Friday, October 12, 2018

Handling student trauma / the artistry of teaching / embrace uncertainty / vision and values /

Escaping traditional thinking
Education Readings

By Allan Alach

Every week Bruce Hammonds and I collect articles to share with teachers to encourage a creative approach to teaching and learning. I welcome suggested articles, so if you come across a gem, email it to me at

Secondary Traumatic Stress for Educators: Understanding and Mitigating the Effects
An article that examines the effect of student trauma on their teachers - a vital read.
‘With this evolving role comes an increasing need to understand and address the ways in which student trauma affects our education professionals.
In a growing number of professions, including firefighters, law enforcement, trauma doctors and nurses, child welfare workers, and therapists and case managers, it is now understood that working with people in trauma — hearing their stories of hardship and supporting their recovery — has far-reaching emotional effect on the provider.’

Problems with Evidence-based Education: Side Effects in Education
Introduction to Zong Zhao’s latest book:
‘Educational research typically has focused exclusively on collecting evidence to prove or disprove the benefits or intended effects of products, programs, policies, and practices. The recent movement toward evidence-based educational practices and policies is only about gathering and verifying evidence for effects. It shows no concern for negative side effects.
Does this mean that educational products are immune to adverse side effects? Does it mean that all educational products have no negative impact on students?’

Oracy: The Literacy of the Spoken Word
‘School 21 believes oracy is as important as reading and writing, and the research supports it. From Harkness discussions to talk-rich assemblies, learn how you can integrate oracy at your school.’

How to Teach an Inductive Learning Lesson
‘Inductive learning takes the traditional sequence of a lesson and reverses things. Instead of saying, “Here is the knowledge; now go practice it,” inductive learning says, “Here are some objects, some data, some artifacts, some experiences…what knowledge can we gain from them?”’

'Embrace uncertainty: leave students grappling'
‘Certainty isn't desirable It’s always assumed that the responsibility for questioning lies with the teacher, but wouldn’t it be great if we trained our students to use questions more effectively?’

The Artistry of Teaching
There is one goal [of education] that, if not achieved, makes the
achievement of all other goals very unlikely. That goal is to create those conditions that make students want to learn; not have to learn but want to learn more about self, others, and the world. The overarching purpose of schooling and its governance is to support that goal, i.e., to create and sustain contexts of productive learning supportive of the natural curiosity and wonder with which children start schooling’.

Big Picture Learning
In the schools that Big Picture Learning envisioned, students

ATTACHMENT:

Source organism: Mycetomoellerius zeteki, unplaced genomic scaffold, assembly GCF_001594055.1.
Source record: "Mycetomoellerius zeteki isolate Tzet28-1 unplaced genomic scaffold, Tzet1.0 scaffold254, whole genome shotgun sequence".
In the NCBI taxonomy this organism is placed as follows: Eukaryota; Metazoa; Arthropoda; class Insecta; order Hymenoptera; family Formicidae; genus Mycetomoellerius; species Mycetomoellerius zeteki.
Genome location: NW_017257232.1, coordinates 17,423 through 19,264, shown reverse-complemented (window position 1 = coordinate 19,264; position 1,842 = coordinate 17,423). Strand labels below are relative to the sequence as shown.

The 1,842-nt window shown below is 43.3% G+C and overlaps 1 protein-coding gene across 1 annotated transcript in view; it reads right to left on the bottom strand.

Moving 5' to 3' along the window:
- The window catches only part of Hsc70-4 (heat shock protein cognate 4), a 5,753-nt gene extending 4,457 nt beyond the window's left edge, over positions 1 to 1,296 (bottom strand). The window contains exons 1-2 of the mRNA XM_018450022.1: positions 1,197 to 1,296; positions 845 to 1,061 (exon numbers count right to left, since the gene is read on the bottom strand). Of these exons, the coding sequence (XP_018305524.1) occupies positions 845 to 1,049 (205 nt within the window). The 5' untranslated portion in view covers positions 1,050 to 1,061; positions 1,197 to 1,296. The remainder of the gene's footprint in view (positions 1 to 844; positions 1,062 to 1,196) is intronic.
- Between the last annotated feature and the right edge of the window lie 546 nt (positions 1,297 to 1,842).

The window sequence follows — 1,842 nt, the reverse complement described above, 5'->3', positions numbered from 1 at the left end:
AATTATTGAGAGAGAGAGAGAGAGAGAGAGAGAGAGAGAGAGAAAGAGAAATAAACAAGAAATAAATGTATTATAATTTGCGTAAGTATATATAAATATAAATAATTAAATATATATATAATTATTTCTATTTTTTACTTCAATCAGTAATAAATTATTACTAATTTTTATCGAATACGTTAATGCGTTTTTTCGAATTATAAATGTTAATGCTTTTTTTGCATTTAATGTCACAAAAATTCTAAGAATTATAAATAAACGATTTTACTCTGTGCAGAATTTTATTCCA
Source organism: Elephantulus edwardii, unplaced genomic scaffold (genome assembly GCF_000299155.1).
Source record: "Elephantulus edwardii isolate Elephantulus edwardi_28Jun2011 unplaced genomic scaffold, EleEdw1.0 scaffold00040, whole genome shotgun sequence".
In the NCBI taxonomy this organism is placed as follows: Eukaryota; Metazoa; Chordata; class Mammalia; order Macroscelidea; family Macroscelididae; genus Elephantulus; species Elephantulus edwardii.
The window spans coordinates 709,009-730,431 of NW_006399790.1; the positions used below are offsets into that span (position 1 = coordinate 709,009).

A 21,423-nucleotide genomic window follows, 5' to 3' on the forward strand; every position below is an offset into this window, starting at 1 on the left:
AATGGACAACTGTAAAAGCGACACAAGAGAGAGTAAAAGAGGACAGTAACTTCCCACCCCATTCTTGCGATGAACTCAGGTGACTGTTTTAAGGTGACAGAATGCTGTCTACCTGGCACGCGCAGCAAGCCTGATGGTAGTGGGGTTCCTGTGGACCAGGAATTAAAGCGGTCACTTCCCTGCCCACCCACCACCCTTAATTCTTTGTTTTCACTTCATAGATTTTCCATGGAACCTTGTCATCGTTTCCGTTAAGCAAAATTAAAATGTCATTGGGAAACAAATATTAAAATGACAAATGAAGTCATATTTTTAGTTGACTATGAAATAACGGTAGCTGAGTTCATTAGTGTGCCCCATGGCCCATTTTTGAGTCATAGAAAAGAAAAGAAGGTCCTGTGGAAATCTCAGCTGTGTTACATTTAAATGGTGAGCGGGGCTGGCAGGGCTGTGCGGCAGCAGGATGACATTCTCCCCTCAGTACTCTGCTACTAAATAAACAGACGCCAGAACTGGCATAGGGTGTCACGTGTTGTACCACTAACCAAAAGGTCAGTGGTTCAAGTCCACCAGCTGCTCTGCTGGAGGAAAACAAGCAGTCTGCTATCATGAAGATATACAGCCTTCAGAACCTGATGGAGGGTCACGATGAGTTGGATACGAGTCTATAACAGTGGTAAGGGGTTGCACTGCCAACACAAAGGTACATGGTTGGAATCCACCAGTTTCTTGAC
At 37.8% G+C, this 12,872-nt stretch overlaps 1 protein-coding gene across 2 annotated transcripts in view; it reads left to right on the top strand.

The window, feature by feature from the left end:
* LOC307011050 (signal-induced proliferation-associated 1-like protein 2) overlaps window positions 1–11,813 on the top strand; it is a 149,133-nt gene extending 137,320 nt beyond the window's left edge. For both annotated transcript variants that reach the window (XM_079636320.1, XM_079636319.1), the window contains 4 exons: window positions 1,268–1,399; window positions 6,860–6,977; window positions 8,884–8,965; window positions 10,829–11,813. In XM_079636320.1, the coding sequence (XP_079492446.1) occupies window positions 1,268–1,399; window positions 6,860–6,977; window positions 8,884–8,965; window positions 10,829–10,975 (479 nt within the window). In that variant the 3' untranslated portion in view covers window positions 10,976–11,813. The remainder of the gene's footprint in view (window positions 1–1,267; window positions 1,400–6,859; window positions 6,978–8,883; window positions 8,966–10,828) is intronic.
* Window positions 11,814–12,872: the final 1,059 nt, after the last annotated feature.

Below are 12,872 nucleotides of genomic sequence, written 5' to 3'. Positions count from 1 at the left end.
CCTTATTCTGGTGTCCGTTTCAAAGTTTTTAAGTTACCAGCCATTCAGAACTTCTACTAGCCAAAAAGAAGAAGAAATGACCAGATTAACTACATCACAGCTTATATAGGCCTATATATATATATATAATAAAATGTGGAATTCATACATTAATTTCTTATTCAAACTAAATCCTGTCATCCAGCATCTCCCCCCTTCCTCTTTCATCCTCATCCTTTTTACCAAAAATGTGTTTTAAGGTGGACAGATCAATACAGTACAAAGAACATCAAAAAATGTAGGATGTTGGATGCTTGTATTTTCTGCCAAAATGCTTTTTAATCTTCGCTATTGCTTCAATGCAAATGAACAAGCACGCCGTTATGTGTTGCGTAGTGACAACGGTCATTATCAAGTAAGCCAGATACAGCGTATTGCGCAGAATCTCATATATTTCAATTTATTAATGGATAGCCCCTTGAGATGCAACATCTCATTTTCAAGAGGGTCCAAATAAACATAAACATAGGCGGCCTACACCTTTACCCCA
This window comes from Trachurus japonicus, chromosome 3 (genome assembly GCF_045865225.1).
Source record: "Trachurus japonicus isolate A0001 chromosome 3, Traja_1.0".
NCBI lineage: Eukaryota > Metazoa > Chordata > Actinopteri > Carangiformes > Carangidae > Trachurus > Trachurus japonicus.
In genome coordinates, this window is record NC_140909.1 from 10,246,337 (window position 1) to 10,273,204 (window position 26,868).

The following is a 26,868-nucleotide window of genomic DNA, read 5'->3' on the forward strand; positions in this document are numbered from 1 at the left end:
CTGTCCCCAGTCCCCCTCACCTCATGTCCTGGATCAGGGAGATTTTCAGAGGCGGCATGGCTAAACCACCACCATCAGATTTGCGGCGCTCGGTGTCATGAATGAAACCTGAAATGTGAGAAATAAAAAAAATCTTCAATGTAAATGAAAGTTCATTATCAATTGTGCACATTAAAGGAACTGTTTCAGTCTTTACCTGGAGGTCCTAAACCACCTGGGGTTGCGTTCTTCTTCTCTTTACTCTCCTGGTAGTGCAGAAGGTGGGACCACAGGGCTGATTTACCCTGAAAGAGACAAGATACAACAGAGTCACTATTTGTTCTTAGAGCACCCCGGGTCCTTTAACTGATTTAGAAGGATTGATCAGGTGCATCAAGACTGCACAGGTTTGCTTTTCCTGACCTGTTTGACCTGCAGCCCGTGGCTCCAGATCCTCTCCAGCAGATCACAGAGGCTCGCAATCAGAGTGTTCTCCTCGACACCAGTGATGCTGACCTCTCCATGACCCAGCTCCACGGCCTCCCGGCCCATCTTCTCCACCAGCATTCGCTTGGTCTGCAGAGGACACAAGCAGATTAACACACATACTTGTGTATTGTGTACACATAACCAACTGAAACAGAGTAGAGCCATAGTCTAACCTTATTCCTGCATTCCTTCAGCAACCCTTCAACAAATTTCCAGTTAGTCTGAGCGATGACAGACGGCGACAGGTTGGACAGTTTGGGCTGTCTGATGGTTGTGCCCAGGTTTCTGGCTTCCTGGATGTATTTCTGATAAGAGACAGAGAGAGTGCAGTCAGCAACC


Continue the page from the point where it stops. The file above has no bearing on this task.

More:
would be at the center their own education. They would spend considerable time in the community under the tutelage of mentors and they would not be evaluated solely on the basis of standardized tests. Instead, students would be assessed on exhibitions and demonstrations of achievement, on motivation, and on the habits of mind, hand, and heart reflecting the real world evaluations and assessments that all of us face in our everyday lives.’

How Should Teachers be Professional With Social Media?
‘In this compulsive age of one-click logins, left and right ‘swipes’ and selfie auto-sharing, it can be easy to let our guard down and cross the line between what is appropriate and what is inappropriate when using social media.

The Danger of Teacher Nostalgia
This is the worst group we’ve ever had.”When I hear a teacher say this, I know those students are in trouble: The person in charge of their well-being, the tone of their classroom, and their opportunities to grow has decided they are beyond saving.’

Tear Down Your Behavior Chart!
'Behavior charts and similar public shaming methods don’t teach self-regulation. They mainly harm vulnerable learners.’

5 Ways to Decrease Disciplinary Issues in the Classroom
‘Many educators indicate that mastering classroom management is one of the most difficult parts
of the profession. Teachers who struggle with poor classroom management skills will never get their students to learn at their highest potential. Their students are seen off task, talking to their friends, defiant, and disrespectful The goal  is to change the behavior, not to continuously battle for power with a child in the classroom. Sending them out of the classroom only gives in to what some of them ultimately want.Here are five ways to decrease disciplinary issues in the classroom.'

From Bruce’s ‘goldie oldies’ file:

There is no master plan
‘In this fast changing world there is no grand plan held by the technocrats in Wellington, as much individuals
as they would like to think so! All this certainty was put to rest by Darwin and his theory of evolution. Life evolves and it is impossible to predict what will eventuate. This applies to the universe as much as it own lives. This provides real challenges for individuals and schools.

Importance of School Values
‘A vision gives an organization a sense of direction, a purpose, but only if it is ‘owned’ and translated into action by all involved.But vision is not enough in itself. The values that any organization has are just as important or even more so because they determine the behaviors that people agree to live within. Alignment of people behind values is vital but too often both vision and values are just words hidden in folders are rarely referred to. What you do must reflect what you believe if there is to be integrity. And any alignment needs to include students and parents as well.’